During the current COVID-19 pandemic we have seen an increasing number of parents approach us with worries and concerns about child arrangements. Whether these were official arrangements that were applied through the courts, or individual arrangements agreed outside the court system, parents are unsure how the government restrictions apply to their current situation and could give rise to disagreements with co-parents and other parties. Not only do certain parents question if they’re entitlement to access is being undermined or ignored, but other parents question whether they’re breaking the rules by restricting access. In this article we seek to give some clarity on these issues.

Government guidelines may be revised as there are developments during the coronavirus crisis, but at present – ‘The Staying at Home’ guidance on 23rd March states “Where parents do not live in the same household, children under 18 can be moved between their parents homes.” This however does not mean that children must be moved between homes.  CAFCASS have also issued guidelines which sets out that unless there are justified medical or self-isolation issues regarding any particular family member, it is important to maintain a child’s usual routine of spending time with each of their parents. When child arrangement orders are in place-these should be abided -with, unless there is a genuine health risk in doing so.

Our Top Tips when a court order is in place…

-If you have children living with you and you are unable to comply with certain aspects of the order (such as making the children available for their other parent), you should contact the other parent immediately and set out a proposal in writing of how they can contact them. The Government guidelines should be adhered to in whatever decisions are made here.

-Variations to a Court Order should be agreed in writing. If variations to the order cannot be agreed, speak to one of our lawyers for independent advice. An application to the court to add a variation to the order may be necessary.

-If you feel that a Child Arrangements Order is being ignored outright, an application to enforce the order and/or apply for a ‘specific issue order’ are possible -solutions and the courts are still dealing with applications. Please speak to our team if you would like further information on these steps.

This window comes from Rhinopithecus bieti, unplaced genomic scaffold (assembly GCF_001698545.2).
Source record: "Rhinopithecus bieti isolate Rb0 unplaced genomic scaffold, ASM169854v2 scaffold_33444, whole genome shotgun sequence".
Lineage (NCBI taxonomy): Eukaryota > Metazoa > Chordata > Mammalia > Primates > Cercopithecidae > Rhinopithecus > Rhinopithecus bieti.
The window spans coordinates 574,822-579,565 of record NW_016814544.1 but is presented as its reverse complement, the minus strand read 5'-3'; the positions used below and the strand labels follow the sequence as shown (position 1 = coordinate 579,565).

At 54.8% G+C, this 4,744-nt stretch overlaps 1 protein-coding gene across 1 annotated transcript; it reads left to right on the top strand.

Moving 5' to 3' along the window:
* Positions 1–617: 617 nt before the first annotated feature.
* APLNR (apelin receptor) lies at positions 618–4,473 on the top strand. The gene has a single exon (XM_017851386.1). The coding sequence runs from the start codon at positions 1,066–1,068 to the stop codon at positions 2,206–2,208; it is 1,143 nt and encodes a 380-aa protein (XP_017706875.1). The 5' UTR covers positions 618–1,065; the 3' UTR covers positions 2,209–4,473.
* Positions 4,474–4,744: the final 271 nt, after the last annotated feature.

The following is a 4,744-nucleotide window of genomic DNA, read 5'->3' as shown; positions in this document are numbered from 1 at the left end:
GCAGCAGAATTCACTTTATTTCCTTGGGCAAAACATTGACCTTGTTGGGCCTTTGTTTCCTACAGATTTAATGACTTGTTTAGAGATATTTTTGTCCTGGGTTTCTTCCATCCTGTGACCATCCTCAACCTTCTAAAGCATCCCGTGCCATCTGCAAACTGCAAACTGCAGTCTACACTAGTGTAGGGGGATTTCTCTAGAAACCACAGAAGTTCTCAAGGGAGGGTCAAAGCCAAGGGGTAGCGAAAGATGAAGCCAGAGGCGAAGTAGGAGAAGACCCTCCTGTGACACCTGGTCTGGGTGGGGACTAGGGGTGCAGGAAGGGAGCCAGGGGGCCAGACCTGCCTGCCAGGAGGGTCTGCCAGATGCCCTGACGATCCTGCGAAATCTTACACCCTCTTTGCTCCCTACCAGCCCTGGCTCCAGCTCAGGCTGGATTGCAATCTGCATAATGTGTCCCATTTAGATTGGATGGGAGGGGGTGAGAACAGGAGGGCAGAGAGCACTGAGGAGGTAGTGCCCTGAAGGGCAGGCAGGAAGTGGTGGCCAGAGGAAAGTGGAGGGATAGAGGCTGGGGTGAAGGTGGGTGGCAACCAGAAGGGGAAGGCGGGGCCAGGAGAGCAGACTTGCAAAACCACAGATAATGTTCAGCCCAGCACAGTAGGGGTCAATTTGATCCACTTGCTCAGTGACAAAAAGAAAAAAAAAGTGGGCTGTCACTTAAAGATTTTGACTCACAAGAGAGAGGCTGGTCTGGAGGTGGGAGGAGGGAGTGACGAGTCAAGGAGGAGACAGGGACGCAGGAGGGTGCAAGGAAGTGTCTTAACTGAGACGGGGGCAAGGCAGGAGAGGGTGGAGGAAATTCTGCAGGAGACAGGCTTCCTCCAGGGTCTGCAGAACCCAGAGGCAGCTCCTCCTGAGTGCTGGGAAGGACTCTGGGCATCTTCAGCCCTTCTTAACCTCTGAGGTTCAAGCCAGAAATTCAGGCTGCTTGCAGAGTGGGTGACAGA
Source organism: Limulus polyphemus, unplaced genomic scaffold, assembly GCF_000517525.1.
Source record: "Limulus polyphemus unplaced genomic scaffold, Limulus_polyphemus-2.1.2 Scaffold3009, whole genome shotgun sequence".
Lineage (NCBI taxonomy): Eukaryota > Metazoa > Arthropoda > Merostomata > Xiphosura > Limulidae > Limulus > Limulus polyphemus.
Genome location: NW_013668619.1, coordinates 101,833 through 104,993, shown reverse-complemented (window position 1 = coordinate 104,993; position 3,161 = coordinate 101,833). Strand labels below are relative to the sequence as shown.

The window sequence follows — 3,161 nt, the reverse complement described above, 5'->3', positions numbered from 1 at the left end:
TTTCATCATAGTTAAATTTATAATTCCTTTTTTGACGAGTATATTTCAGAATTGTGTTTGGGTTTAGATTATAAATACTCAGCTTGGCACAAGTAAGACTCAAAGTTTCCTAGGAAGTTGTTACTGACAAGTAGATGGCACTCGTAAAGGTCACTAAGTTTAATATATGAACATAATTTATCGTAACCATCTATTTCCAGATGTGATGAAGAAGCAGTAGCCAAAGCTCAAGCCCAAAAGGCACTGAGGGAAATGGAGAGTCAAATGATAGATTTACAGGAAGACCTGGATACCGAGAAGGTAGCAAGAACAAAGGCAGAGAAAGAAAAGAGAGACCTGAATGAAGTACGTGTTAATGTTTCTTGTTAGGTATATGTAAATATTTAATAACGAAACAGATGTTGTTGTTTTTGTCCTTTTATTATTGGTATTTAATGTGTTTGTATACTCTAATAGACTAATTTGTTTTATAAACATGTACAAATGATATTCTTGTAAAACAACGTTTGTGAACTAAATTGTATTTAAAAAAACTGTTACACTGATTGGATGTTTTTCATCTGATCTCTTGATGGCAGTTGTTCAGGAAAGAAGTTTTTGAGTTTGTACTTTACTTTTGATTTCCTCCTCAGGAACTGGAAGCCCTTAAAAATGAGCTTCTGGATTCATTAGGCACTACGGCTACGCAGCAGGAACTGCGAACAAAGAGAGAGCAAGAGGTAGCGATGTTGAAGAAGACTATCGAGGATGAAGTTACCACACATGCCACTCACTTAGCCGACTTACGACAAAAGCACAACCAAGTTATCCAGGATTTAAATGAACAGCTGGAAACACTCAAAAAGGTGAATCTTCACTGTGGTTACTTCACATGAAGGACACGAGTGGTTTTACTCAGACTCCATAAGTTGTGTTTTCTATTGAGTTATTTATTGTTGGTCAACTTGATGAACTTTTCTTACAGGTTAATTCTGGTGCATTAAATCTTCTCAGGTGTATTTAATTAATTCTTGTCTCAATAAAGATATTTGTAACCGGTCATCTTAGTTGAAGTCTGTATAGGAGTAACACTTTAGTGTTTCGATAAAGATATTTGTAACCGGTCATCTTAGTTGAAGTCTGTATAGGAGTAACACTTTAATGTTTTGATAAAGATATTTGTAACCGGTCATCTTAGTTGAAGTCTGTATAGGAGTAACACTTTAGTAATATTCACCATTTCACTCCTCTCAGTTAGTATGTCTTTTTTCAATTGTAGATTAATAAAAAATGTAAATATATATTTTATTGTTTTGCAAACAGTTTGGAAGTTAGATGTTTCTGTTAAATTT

Some practical tips from Cafcass

– If difficulties arise for face-to-face contact, parents should think creatively about how they can stay in touch with the other parent who is at another address. During periods of self-isolation this is hugely important. Video calling software such as Zoom, Skype and Facebook Facetime? are great ways in which the other parent can play games and read stories together. In addition, there are screen sharing applications that allow families to watch videos and films together simultaneously.

-Ensure the children cannot –hear discussions about any disputes you may have with your child’s other parent. Exposing your child to any discussions about court cases will only add to their worries in these precarious times which could cause confusion, divided loyalties and could emotionally harm them. If there are court hearings and conferences at home via skype etc over the coming months, you should take extra precautions that they are not subjected to the case.

Full guidelines about co-parenting and child arrangements through the current global pandemic can be read here.

It is evident that there may be key decisions to be made in relation to your child’s supervision and living arrangements over the coming weeks (and possibly months) but it’s ultimately for both co-parents to have open dialogue with each other and make collective decisions based on their circumstances. With regard to the law, in situations where parents share parental responsibility (as in most cases), the key decisions on a child’s upbringing should be made jointly. However, it should not be presumed that there is a preference in both parents being involved in the child’s upbringing in the Children Act 1989. Ultimately, in the courts, decisions are made solely on the welfare of the child, whether that includes both parents or not.

How we can help

We have one of the largest family law team in the region, with law society accredited specialists ready to advise and represent you if required. All of our lawyers are working remotely and can be accessed by calling our head office number on 0113 284 5000 or alternatively emailing at family@isonharrison.co.uk

Our lawyers offer a free initial consultation so please give us a call for a confidential chat to help give you clarity on your situation.

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